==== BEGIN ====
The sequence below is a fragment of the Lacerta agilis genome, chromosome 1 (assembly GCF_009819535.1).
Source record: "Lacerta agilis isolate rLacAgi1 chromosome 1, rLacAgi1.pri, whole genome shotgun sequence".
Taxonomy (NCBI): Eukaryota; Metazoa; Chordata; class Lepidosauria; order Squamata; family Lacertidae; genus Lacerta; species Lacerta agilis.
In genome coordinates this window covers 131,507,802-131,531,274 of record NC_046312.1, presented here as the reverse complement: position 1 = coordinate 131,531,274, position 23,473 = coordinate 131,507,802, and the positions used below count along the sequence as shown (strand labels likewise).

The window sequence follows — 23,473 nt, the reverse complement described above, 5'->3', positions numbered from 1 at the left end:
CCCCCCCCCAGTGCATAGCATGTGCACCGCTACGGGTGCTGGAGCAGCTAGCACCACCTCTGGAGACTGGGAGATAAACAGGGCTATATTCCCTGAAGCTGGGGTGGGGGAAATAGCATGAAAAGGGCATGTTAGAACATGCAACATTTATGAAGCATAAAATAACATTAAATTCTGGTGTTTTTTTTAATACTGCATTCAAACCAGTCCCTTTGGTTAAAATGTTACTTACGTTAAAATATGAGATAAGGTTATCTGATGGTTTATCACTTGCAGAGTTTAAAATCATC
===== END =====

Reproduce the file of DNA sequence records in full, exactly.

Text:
The sequence below is a fragment of the Lacerta agilis genome, chromosome 1 (assembly GCF_009819535.1).
Source record: "Lacerta agilis isolate rLacAgi1 chromosome 1, rLacAgi1.pri, whole genome shotgun sequence".
Taxonomy (NCBI): Eukaryota; Metazoa; Chordata; class Lepidosauria; order Squamata; family Lacertidae; genus Lacerta; species Lacerta agilis.
In genome coordinates this window covers 131,507,802-131,531,274 of record NC_046312.1, presented here as the reverse complement: position 1 = coordinate 131,531,274, position 23,473 = coordinate 131,507,802, and the positions used below count along the sequence as shown (strand labels likewise).

The window sequence follows — 23,473 nt, the reverse complement described above, 5'->3', positions numbered from 1 at the left end:
CCCCCCCCCAGTGCATAGCATGTGCACCGCTACGGGTGCTGGAGCAGCTAGCACCACCTCTGGAGACTGGGAGATAAACAGGGCTATATTCCCTGAAGCTGGGGTGGGGGAAATAGCATGAAAAGGGCATGTTAGAACATGCAACATTTATGAAGCATAAAATAACATTAAATTCTGGTGTTTTTTTTAATACTGCATTCAAACCAGTCCCTTTGGTTAAAATGTTACTTACGTTAAAATATGAGATAAGGTTATCTGATGGTTTATCACTTGCAGAGTTTAAAATCATC